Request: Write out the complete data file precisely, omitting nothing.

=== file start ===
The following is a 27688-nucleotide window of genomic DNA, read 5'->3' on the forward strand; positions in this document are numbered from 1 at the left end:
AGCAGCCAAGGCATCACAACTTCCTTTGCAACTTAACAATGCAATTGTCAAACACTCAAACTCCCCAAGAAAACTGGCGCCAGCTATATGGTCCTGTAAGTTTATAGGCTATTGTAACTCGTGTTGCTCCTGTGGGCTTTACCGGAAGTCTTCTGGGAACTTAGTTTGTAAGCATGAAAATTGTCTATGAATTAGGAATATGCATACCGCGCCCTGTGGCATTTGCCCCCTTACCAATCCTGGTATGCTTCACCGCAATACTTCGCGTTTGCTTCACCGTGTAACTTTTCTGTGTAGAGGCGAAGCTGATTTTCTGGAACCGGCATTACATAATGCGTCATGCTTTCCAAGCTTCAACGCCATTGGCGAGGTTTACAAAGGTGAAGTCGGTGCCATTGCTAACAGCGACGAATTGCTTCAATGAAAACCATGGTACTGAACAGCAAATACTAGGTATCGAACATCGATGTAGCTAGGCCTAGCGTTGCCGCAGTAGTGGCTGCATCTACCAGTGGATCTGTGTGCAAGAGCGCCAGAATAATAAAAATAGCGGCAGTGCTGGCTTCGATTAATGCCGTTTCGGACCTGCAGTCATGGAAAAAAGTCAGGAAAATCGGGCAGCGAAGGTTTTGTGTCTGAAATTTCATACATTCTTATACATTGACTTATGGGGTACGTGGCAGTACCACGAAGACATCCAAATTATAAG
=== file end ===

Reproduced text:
The following is a 27688-nucleotide window of genomic DNA, read 5'->3' on the forward strand; positions in this document are numbered from 1 at the left end:
AGCAGCCAAGGCATCACAACTTCCTTTGCAACTTAACAATGCAATTGTCAAACACTCAAACTCCCCAAGAAAACTGGCGCCAGCTATATGGTCCTGTAAGTTTATAGGCTATTGTAACTCGTGTTGCTCCTGTGGGCTTTACCGGAAGTCTTCTGGGAACTTAGTTTGTAAGCATGAAAATTGTCTATGAATTAGGAATATGCATACCGCGCCCTGTGGCATTTGCCCCCTTACCAATCCTGGTATGCTTCACCGCAATACTTCGCGTTTGCTTCACCGTGTAACTTTTCTGTGTAGAGGCGAAGCTGATTTTCTGGAACCGGCATTACATAATGCGTCATGCTTTCCAAGCTTCAACGCCATTGGCGAGGTTTACAAAGGTGAAGTCGGTGCCATTGCTAACAGCGACGAATTGCTTCAATGAAAACCATGGTACTGAACAGCAAATACTAGGTATCGAACATCGATGTAGCTAGGCCTAGCGTTGCCGCAGTAGTGGCTGCATCTACCAGTGGATCTGTGTGCAAGAGCGCCAGAATAATAAAAATAGCGGCAGTGCTGGCTTCGATTAATGCCGTTTCGGACCTGCAGTCATGGAAAAAAGTCAGGAAAATCGGGCAGCGAAGGTTTTGTGTCTGAAATTTCATACATTCTTATACATTGACTTATGGGGTACGTGGCAGTACCACGAAGACATCCAAATTATAAG